Harun Yahya

Official Support Should Be Provided for Cancer Patients

Cancer is one of the most prevalent diseases of our time.

In this day and age, many people are in a fight against cancer. These people learned that they had cancer because of various symptoms that suddenly appeared as they were going about their daily lives, or with no symptoms at all, simply as a result of routine health checks. Then their lives were suddenly changed as of that moment.

Cancer generally strikes people at times when the disease is far from their minds and causes various physical and psychological changes in them. That is because cancer sometimes means a very difficult course of treatment and this costly treatment may sometimes last for years. When adverse side-effects caused by the treatment are added to the difficulties of the cancer itself, the course of the disease may prove most unpleasant. All these things necessitate that the person with the disease be patient in psychological terms and trust in God and also be strong in material terms.

The fact is, however, that most people today are suffering severe psychological and material difficulties. The materialist world-view has made people angry, brittle, loveless, impatient, worried and prone to depression. The high cost of living, unemployment and low wages have impoverished many people. It is therefore almost impossible for people to fight cancer as they need to in material terms. That is why, despite all the scientific advances and endeavors, the death rate in cancer patients is still very high.

The materialist world-view that prevails across the world has generally led to a money-focused way of thinking rather than a human-focused one in the health sector, as in all other spheres. The primary aim in treating sick people is to make a profit out of them. Cancer patients may be those who are most affected by this. Cancer drugs are so expensive that poor people with the disease are literally told to ‘die!’ State support for cancer patients is inadequate in many countries. People are left alone to fight the disease. For example, the annual cost of one new cancer drug developed in the U.S. is more than $120,000. The average annual cost of most drugs is around $25,000. Bearing in mind that the average annual income of a family of four in the U.S. is $52,000, these costs are an enormous figure. Insurance companies are wary of cancer patients. Someone with cancer who has health insurance will still need to meet 25% of the costs out of his own pocket.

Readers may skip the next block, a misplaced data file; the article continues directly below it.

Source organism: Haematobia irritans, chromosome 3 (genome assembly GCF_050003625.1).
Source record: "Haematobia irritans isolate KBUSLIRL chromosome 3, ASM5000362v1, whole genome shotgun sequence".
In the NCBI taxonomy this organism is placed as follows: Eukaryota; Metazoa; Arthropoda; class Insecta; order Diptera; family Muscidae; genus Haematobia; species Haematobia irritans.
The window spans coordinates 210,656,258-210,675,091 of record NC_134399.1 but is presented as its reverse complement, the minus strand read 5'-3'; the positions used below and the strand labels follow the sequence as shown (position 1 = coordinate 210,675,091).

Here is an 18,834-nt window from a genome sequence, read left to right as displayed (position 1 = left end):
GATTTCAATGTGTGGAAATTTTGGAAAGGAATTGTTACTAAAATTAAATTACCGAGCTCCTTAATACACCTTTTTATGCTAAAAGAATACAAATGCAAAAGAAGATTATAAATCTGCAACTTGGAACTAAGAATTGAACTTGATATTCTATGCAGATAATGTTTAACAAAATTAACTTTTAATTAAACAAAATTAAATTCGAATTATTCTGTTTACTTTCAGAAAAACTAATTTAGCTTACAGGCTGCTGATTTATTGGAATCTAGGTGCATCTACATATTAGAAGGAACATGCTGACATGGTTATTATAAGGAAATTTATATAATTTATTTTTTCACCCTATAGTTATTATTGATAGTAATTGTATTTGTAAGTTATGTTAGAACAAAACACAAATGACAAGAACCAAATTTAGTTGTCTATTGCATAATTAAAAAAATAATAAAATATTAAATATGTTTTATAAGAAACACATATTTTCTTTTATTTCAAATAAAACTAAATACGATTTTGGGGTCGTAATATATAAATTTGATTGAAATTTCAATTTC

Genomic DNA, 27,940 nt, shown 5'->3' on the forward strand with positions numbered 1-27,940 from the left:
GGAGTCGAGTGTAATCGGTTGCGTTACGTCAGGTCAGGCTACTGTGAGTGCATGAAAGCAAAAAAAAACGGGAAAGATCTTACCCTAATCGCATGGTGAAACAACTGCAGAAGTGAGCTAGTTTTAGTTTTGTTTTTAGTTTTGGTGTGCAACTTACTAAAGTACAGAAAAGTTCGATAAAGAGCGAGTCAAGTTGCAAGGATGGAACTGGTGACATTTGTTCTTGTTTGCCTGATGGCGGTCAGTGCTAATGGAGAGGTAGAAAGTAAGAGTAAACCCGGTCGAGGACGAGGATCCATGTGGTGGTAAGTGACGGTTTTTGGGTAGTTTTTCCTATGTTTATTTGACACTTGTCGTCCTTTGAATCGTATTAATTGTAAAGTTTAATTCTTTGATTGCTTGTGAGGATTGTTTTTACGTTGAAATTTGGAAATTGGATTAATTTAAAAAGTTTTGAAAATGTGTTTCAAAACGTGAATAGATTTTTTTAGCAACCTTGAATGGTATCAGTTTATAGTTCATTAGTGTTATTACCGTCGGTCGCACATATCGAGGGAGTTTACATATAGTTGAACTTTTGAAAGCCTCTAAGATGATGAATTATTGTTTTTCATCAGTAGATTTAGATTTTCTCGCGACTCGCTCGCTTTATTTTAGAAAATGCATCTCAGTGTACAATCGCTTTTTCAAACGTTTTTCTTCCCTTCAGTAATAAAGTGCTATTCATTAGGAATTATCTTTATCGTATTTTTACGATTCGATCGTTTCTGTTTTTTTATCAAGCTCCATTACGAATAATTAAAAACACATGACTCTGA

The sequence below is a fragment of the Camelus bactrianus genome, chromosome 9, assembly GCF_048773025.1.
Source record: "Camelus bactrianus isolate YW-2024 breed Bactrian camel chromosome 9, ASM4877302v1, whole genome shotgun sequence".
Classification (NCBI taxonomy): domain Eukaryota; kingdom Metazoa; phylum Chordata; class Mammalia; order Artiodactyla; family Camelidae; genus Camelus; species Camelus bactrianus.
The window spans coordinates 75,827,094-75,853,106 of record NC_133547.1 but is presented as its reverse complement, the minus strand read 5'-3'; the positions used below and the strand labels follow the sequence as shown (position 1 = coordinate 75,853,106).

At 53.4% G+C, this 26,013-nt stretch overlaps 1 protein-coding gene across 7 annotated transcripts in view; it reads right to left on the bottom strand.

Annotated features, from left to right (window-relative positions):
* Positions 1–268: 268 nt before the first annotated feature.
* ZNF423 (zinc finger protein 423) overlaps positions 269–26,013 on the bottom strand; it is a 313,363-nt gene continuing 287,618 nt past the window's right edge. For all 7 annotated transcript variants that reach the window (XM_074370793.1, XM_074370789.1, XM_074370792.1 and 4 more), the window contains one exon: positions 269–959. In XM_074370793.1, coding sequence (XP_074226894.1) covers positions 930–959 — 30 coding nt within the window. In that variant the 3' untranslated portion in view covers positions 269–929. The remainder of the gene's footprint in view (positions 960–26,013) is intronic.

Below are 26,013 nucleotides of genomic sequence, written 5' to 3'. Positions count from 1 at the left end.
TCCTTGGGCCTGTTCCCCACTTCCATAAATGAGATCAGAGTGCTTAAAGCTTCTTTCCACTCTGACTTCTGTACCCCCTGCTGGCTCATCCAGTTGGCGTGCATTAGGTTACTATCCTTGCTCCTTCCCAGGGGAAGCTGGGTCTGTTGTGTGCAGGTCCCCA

Let us now consider what happens to a cancer patient living under such conditions. Someone who learns he has cancer and is unprepared for it, still seeks to keep his spirits high. He then finds out how much the treatment is going to cost and starts to wonder how he is going to meet those expenses. He sells everything he has accumulated with such difficulty over his life, and finds himself in a grim situation.

The need for an urgent solution is manifest. It is wrong to leave people alone to fight such a severe disease as cancer. It is essential that states become involved and support cancer patients. That will both make life easier for people fighting cancer and considerably reduce cancer-related mortality rates. So what can states do in the fight against cancer?

Everyone actually knows the answer to this question. What needs to be done is to honestly put all those answers everyone already knows into practice.

First of all, countries must lift all financial burdens from people fighting cancer. Cancer drugs must be provided free of charge or at very low prices. Cancer patients must be treated free of charge in hospitals. This is very important to ensure the survival and cure of the majority of patients who lose the fight because of a lack of financial resources.

Another fact known to one and all is this; it is much easier for cancer patients to fight the disease if they are not depressed. Research has shown that people with powerful spiritual beliefs are more resistant to serious diseases. That being the case, countries must also provide measures that will support patients spiritually. On the other hand, it is also essential for health personnel to be given special training in how to approach patients with such severe illnesses as cancer.

It is impossible to say that countries who don't know how to combat cancer and leave their peoples to fight the disease on their own are truly developed. Moreover, no community with a conscience can close its eyes to cancer patients dying because of poverty. People must receive the most up to date treatments, irrespective of their incomes: Anything else would be sheer cruelty. Human life is sacred and no price can be put upon it. Countries therefore need to make haste in the fight against cancer and help patients with the disease.

Adnan Oktar's piece on Diplomacy Pakistan:


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